Arbor Element RX - 2011

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Arbor claim the new rockered twin to the traditional Element is an all mountain masterpiece, one thing’s for sure, take the Arbor Element RX in some powder and you’ll be showing your buddies a master class in powder based freeriding. Stable at speed but quicker than a roller-coaster into turns the Element RX is easy and incredibly enjoyable to ride. An Intermediates dream machine.

Manufacturer's Description:

The expansion of the System will be led by the new Element RX, which brings Arbor’s cornerstone roots design to an all-mountain rocker offering; feeding the ride-it-all addiction of a growing reverse camber community with Element level style and performance - on mountain, in the park, and beyond.

Recommended for park riding. Recommended for freeride riding Recommended for big mountain riding High cost snowboard Rocker construction Directional twin shape Green or Eco Friendly construction

Year: 2011

Available Lengths (cm):
153, 157, 161, 165

Riding Style: Freeride

Specifications:

Wood Power Ply
Rocket sintered base
Voodoo core (FSC Poplar)
Directional-Twin
Parabolic rocker profile
Mountain Stance
Medium Flex
Unblended radial sidecut
Grip-Tech edges
Carbon fibre stringers

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Arbor Element RX

Snowboard Review:

I’ve always considered the Arbor Element to be the neglected sibling of the mighty A-Frame, a kind of spec-ed down runt, it’s actually a very different beast. For 2011 Arbor have introduced a fairly pronounced rocker which runs from a central point at the waist of the board, it feels like the board pivots on the centre point. This rocker means the Element has three distinct advantages over the slightly pricier A-Frame. Firstly, it’s unbelievably easy to initiate turns on the Element and although for long high speed carves it might lack the bite of a cambered board, slightly slower and tighter carves were telepathic and just melted together. To counter a loss of grip from rockering the Element and using a medium flex, Arbor has conjured up their own version of Lib Tech’s Magnetraction. Running along the effective edge are 4 waves which increase edge pressure, Arbor calls it Grip-Tech. Secondly, raising the start of the effective edge off the ground improves straight line stability no end, for an intermediate snowboarder the difference is going to be even more noticeable. Thirdly, can this board float! Heavy spring off piste snow, actually, sinking sand is probably a better description, had no chance of claiming another victim, on the Element I glided over it. One of the big surprises was how easy the Element was to ride switch, this board definitely has a lot of parallels with Ride’s Slackcountry.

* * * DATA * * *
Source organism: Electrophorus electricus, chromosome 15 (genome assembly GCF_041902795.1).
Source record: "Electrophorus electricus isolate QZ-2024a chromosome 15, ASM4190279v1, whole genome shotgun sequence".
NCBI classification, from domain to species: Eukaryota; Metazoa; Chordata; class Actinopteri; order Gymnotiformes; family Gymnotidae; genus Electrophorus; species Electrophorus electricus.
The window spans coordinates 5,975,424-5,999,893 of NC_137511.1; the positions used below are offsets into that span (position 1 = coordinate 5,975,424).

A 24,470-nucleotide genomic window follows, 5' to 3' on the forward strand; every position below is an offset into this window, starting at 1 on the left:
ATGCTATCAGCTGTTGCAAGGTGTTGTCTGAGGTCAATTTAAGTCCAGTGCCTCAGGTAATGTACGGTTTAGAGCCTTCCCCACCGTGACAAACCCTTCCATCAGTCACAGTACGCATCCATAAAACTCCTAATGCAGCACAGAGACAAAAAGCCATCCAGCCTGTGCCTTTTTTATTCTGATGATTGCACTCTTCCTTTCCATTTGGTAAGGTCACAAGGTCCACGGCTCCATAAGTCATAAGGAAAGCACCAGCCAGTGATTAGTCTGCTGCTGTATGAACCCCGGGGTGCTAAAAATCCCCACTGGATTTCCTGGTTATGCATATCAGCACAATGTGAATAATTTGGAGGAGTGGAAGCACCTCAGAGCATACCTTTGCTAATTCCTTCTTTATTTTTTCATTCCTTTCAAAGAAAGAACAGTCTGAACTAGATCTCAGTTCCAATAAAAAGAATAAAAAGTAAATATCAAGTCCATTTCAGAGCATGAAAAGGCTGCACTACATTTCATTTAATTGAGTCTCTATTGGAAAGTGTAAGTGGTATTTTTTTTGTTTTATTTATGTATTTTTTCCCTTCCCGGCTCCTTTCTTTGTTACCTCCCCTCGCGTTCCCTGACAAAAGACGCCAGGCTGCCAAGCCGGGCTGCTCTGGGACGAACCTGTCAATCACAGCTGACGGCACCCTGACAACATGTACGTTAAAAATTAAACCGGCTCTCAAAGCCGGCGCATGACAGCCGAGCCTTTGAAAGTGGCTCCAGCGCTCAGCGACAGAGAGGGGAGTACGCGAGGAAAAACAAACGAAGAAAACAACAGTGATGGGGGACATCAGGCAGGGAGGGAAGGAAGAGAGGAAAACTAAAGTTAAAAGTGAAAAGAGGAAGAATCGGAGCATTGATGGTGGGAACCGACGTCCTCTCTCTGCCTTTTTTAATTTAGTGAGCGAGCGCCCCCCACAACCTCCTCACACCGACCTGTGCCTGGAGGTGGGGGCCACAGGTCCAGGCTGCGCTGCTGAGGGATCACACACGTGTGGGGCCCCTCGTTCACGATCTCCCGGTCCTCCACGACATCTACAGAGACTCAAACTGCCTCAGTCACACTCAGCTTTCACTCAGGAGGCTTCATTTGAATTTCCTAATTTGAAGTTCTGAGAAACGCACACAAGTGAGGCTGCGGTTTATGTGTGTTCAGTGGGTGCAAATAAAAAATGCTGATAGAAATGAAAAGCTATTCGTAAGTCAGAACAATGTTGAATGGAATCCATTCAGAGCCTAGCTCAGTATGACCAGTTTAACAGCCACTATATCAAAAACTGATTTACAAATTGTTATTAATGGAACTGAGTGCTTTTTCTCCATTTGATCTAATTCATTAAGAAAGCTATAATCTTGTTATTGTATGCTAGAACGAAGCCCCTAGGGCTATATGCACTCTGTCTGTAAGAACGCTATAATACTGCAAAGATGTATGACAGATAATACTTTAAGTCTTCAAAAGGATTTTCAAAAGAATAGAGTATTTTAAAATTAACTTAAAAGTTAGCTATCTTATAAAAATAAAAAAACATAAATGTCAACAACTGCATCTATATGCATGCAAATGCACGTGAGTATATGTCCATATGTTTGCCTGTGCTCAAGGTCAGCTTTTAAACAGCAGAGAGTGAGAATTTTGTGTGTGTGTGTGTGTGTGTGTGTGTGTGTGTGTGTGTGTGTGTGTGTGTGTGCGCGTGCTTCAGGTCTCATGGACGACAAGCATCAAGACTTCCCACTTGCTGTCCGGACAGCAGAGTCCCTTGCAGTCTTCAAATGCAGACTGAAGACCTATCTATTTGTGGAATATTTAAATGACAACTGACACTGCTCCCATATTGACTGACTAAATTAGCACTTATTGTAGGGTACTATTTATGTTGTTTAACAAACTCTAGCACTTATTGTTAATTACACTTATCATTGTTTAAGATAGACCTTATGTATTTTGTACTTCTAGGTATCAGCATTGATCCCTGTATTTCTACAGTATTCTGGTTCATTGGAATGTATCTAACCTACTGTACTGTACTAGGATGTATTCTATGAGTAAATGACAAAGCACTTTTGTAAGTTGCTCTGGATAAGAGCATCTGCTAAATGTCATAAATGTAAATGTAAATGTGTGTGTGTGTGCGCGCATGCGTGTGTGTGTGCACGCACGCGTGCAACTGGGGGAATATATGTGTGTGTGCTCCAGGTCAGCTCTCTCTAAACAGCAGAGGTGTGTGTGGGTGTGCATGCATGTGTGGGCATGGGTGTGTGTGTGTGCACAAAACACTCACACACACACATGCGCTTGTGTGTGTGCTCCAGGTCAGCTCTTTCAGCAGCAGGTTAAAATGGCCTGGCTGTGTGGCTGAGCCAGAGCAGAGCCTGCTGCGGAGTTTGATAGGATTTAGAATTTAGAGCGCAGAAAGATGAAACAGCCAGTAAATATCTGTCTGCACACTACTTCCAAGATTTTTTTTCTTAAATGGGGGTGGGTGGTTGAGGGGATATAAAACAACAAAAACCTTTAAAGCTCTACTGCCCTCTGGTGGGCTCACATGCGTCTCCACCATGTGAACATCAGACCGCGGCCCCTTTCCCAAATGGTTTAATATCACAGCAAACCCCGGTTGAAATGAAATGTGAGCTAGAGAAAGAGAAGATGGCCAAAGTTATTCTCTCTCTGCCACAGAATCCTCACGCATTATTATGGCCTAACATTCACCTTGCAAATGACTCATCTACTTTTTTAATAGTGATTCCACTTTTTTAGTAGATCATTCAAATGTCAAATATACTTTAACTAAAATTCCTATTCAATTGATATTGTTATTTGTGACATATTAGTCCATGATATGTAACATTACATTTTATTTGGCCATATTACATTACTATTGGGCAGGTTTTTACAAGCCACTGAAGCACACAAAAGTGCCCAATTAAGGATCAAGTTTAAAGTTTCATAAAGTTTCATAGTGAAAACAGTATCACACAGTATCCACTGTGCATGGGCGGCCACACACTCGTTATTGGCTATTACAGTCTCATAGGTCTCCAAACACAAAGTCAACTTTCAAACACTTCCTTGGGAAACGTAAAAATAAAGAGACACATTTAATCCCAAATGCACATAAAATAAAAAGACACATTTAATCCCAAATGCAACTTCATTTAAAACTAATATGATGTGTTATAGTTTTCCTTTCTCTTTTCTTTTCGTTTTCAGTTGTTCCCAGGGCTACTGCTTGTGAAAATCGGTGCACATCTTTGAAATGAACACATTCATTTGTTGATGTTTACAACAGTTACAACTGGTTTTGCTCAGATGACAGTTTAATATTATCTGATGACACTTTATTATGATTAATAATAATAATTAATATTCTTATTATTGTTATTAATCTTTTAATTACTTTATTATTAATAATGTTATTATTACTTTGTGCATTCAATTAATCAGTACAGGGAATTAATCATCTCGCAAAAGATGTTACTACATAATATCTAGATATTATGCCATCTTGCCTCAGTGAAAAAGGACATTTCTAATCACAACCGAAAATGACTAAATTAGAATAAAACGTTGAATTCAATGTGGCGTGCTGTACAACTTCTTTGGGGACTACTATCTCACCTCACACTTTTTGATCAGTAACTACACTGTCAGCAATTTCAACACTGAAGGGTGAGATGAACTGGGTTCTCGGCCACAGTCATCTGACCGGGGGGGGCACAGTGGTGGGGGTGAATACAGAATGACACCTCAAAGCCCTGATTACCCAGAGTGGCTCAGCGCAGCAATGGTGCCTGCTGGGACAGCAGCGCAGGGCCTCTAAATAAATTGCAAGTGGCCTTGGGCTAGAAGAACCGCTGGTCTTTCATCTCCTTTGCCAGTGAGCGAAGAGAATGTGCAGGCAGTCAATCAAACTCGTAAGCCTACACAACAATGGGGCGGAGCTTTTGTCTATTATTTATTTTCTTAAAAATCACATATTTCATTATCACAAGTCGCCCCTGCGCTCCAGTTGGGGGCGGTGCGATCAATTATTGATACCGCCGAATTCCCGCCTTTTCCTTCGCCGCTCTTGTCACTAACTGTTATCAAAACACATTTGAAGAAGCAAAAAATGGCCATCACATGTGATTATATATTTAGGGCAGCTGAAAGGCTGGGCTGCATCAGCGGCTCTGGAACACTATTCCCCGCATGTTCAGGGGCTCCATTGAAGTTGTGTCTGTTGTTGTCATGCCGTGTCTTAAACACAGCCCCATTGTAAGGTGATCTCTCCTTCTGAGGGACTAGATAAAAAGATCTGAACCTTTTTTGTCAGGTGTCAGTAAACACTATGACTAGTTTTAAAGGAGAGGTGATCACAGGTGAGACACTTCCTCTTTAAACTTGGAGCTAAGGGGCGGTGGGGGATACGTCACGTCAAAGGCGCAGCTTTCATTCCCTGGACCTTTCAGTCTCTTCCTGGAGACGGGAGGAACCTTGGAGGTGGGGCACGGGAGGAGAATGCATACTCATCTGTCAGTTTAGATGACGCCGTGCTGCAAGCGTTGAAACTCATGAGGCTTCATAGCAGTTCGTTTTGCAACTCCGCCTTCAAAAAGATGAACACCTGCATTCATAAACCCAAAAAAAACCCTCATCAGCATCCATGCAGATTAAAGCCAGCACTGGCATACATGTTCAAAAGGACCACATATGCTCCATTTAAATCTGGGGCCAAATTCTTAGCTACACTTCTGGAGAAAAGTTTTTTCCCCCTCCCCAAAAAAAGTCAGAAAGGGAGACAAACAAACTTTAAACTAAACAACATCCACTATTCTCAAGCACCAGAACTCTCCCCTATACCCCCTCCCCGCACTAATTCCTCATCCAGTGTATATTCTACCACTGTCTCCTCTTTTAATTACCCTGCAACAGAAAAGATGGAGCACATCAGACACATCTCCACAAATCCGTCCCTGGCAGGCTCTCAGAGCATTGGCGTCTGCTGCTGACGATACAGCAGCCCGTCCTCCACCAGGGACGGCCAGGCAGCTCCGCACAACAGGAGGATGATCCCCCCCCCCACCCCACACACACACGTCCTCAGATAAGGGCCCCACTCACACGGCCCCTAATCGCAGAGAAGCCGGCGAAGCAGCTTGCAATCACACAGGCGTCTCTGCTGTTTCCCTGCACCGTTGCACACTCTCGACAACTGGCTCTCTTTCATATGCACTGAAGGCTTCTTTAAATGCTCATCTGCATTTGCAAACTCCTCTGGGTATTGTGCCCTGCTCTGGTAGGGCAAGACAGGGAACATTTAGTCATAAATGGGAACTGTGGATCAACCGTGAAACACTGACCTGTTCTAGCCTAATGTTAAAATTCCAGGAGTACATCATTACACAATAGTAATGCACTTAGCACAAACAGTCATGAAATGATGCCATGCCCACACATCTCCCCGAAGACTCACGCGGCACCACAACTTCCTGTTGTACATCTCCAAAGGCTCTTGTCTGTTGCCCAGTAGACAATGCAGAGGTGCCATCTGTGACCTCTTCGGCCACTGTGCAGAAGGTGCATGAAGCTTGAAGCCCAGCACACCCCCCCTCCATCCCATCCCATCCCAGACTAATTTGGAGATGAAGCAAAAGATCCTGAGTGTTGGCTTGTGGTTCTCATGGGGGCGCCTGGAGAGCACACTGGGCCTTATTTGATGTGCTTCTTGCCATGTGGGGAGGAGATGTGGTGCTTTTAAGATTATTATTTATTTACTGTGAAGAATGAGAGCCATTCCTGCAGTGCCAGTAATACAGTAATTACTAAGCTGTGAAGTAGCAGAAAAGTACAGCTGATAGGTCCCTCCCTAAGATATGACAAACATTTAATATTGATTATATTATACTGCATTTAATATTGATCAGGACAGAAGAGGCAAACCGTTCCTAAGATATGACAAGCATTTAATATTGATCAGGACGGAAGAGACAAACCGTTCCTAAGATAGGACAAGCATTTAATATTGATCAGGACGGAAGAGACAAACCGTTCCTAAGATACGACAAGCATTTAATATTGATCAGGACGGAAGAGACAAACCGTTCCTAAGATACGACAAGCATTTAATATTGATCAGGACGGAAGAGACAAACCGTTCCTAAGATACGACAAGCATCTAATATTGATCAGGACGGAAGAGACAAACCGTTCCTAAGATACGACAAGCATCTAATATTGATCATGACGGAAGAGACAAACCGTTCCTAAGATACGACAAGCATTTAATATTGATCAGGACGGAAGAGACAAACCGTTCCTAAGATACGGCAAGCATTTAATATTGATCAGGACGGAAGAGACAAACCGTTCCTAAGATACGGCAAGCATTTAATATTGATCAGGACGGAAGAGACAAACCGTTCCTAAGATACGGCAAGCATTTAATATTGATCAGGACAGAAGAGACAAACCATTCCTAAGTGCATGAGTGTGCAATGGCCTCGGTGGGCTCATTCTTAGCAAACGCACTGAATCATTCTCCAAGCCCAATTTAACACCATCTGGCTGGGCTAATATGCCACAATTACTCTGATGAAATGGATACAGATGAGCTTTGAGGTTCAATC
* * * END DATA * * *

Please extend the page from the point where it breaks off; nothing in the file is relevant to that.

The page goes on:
If you are an intermediate snowboarder looking for a powder board that is easy to ride in the deep stuff and on the groomers be it steep black runs or mellow blues the Arbor Element is an ideal board. The Element will also meet the needs of an advanced powder connoisseur who likes the surfy feel of a mid flexing fish shaped boards but wants the flexibility of being able to ride switch. Ride it shorter and you’ve got an all-mountain board that’s even going to be a laugh in the park, but this board is so enjoyable in the powder why would you bother.

Posted by Rich Ewbank in • Arbor

User Snowboard Reviews

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What colour is powder?

Colin on November 22, 2010 at 02:40 AM